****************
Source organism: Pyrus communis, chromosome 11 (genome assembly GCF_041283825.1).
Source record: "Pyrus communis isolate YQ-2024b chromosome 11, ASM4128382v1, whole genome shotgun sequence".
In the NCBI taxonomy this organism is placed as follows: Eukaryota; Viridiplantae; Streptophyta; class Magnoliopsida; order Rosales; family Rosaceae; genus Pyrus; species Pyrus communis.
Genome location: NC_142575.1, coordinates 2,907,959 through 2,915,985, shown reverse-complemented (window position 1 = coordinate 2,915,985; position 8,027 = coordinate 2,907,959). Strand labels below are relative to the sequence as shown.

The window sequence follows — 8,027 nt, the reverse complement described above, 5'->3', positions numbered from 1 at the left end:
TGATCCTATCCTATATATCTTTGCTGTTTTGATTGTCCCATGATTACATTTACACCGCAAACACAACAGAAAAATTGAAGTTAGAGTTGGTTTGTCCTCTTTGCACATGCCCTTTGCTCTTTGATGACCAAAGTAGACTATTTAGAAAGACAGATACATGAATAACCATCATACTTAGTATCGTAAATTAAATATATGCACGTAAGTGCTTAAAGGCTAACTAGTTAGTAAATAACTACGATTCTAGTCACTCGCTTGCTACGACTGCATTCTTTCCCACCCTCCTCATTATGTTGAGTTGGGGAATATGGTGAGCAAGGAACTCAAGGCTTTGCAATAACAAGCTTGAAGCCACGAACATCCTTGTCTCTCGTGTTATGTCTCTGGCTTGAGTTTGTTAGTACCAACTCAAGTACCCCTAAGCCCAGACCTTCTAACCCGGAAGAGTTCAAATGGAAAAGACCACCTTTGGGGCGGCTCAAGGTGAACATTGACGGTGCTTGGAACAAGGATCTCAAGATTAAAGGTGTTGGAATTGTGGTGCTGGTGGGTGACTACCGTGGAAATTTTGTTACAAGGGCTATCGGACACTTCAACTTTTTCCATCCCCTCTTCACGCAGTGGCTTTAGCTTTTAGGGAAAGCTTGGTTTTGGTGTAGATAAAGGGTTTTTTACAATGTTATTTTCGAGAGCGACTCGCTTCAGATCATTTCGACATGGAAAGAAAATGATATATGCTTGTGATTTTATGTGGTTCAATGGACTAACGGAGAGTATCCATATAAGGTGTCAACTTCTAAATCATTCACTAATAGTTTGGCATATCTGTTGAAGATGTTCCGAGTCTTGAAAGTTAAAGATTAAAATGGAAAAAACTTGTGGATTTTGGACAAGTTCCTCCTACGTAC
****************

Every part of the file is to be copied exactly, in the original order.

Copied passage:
Source organism: Pyrus communis, chromosome 11 (genome assembly GCF_041283825.1).
Source record: "Pyrus communis isolate YQ-2024b chromosome 11, ASM4128382v1, whole genome shotgun sequence".
In the NCBI taxonomy this organism is placed as follows: Eukaryota; Viridiplantae; Streptophyta; class Magnoliopsida; order Rosales; family Rosaceae; genus Pyrus; species Pyrus communis.
Genome location: NC_142575.1, coordinates 2,907,959 through 2,915,985, shown reverse-complemented (window position 1 = coordinate 2,915,985; position 8,027 = coordinate 2,907,959). Strand labels below are relative to the sequence as shown.

The window sequence follows — 8,027 nt, the reverse complement described above, 5'->3', positions numbered from 1 at the left end:
TGATCCTATCCTATATATCTTTGCTGTTTTGATTGTCCCATGATTACATTTACACCGCAAACACAACAGAAAAATTGAAGTTAGAGTTGGTTTGTCCTCTTTGCACATGCCCTTTGCTCTTTGATGACCAAAGTAGACTATTTAGAAAGACAGATACATGAATAACCATCATACTTAGTATCGTAAATTAAATATATGCACGTAAGTGCTTAAAGGCTAACTAGTTAGTAAATAACTACGATTCTAGTCACTCGCTTGCTACGACTGCATTCTTTCCCACCCTCCTCATTATGTTGAGTTGGGGAATATGGTGAGCAAGGAACTCAAGGCTTTGCAATAACAAGCTTGAAGCCACGAACATCCTTGTCTCTCGTGTTATGTCTCTGGCTTGAGTTTGTTAGTACCAACTCAAGTACCCCTAAGCCCAGACCTTCTAACCCGGAAGAGTTCAAATGGAAAAGACCACCTTTGGGGCGGCTCAAGGTGAACATTGACGGTGCTTGGAACAAGGATCTCAAGATTAAAGGTGTTGGAATTGTGGTGCTGGTGGGTGACTACCGTGGAAATTTTGTTACAAGGGCTATCGGACACTTCAACTTTTTCCATCCCCTCTTCACGCAGTGGCTTTAGCTTTTAGGGAAAGCTTGGTTTTGGTGTAGATAAAGGGTTTTTTACAATGTTATTTTCGAGAGCGACTCGCTTCAGATCATTTCGACATGGAAAGAAAATGATATATGCTTGTGATTTTATGTGGTTCAATGGACTAACGGAGAGTATCCATATAAGGTGTCAACTTCTAAATCATTCACTAATAGTTTGGCATATCTGTTGAAGATGTTCCGAGTCTTGAAAGTTAAAGATTAAAATGGAAAAAACTTGTGGATTTTGGACAAGTTCCTCCTACGTAC